We’re proud to report that UP recently helped enact H.B. 3272, a new Oregon law that will improve the flow of insurance funds for replacing wildfire-destroyed homes and property. UP has long advocated that on total loss claims where the homeowner did nothing to cause the event that destroyed the home, there should be fewer claim hoops to jump through. We have also long advocated that insurers need to do a better job at accurately estimating the replacement cost of the dwellings they insure. The new law makes improvements on both those fronts.
Rep. Marsh (House Dist. 5) introduced the legislation after hearing from frustrated and underinsured constituents whose homes were lost in 2020 wildfires, then shepherded it to the Governor’s desk where it was signed into law on June 14th, 2021. UP testified twice in support of the bill and conferred with the author on amendments (see photo).
The new law gives people more time and flexibility in accessing their home insurance benefits after a catastrophic loss, a better chance of being adequately insured, and the ability to buy a replacement home without leaving money on the table.
- Additional/temporary living expense) and Replacement cost benefits must be available for at least 24 months, 36 months if reasonably necessary.
- An underinsured homeowner can use “Other Structures” benefits toward the cost of rebuilding their dwelling. Other Structures benefits are normally available for garages and outbuildings, retaining walls, etc.
- A homeowner can opt to skip the challenges (and trauma) of rebuilding their home from the ground up at its original location and instead access their dwelling, extended dwelling and building code and ordinance benefits toward the purchase of a replacement home.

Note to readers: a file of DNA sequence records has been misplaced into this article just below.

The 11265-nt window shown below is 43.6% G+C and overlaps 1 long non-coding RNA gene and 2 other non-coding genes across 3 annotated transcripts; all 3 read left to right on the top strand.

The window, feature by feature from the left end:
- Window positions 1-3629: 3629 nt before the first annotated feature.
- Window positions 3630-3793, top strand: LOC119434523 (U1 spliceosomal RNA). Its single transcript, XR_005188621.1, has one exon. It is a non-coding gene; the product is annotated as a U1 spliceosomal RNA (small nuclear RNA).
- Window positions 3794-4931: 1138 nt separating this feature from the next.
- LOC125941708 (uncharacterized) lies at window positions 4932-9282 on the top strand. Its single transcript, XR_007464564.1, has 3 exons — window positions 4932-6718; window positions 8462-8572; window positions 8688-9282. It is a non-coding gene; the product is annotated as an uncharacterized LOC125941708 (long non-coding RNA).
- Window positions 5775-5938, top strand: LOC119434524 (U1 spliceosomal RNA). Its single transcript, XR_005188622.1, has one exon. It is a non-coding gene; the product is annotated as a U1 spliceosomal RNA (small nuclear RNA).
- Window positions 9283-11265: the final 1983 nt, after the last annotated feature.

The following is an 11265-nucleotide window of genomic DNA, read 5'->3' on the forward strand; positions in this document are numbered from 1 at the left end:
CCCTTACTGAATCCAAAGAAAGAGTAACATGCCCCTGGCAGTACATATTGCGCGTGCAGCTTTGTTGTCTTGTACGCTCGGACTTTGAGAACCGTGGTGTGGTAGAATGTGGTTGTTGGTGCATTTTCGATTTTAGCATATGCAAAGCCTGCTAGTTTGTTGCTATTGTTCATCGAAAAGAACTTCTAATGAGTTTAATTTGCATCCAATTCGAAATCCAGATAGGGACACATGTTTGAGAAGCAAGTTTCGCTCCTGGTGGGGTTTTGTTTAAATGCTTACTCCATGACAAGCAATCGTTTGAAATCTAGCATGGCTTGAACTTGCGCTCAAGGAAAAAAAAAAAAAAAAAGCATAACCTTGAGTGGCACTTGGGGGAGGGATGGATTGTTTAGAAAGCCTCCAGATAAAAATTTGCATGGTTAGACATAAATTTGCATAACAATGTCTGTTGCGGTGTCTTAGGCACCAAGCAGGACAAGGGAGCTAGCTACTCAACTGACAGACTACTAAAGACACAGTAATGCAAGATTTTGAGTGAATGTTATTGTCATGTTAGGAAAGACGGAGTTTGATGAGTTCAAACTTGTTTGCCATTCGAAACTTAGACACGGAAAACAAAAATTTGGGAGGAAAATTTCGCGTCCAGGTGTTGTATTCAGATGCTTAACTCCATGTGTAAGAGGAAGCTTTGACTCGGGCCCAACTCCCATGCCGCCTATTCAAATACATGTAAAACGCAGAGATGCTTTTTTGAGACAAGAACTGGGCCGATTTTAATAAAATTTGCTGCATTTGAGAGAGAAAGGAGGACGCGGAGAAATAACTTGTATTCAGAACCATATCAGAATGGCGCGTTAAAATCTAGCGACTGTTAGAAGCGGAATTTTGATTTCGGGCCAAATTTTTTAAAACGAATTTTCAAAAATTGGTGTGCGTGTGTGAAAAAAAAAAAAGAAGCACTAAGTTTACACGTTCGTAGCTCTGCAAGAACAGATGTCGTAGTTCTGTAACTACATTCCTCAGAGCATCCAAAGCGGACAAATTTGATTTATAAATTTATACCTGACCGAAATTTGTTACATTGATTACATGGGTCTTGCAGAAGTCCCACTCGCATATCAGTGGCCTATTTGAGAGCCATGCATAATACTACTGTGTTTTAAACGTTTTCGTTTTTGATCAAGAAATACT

- Every other year, the homeowner can access their insurer’s expertise on construction costs and obtain an estimate for insuring their home to its current replacement cost.
Read the full bill language here: https://olis.oregonlegislature.gov/liz/2021R1/Downloads/MeasureDocument/HB3272/B-Engrossed
While some insurers give flexibility to their customers post-disaster, others continue to strictly enforce rules that prematurely cut off “loss of use” (temporary rent) benefits and withhold funds from those who want to buy a replacement home instead of going through the arduous process of rebuilding.
Although technically the new law only applies to future claims, we hope insurance companies will abide by provisions in connection with 2020 wildfire claims.
Through the virtual workshops and pro bono legal clinics we are offering through our Roadmap to Recovery™ program in Oregon, United Policyholders has been partnering with Rep. Marsh and her staff to help the 2,000+ households in her district that were impacted by 2020 wildfires. These households are struggling with delayed payouts, insurance limits that are far below their home’s current replacement cost, and unrealistically short deadlines for replacing destroyed property.
Thank you Rep. Marsh, Oregon legislators and Governor Brown for recognizing that improving the flow of insurance dollars in the aftermath of disasters benefits victims, lenders and communities, and helps maintain people’s faith in the value of insurance.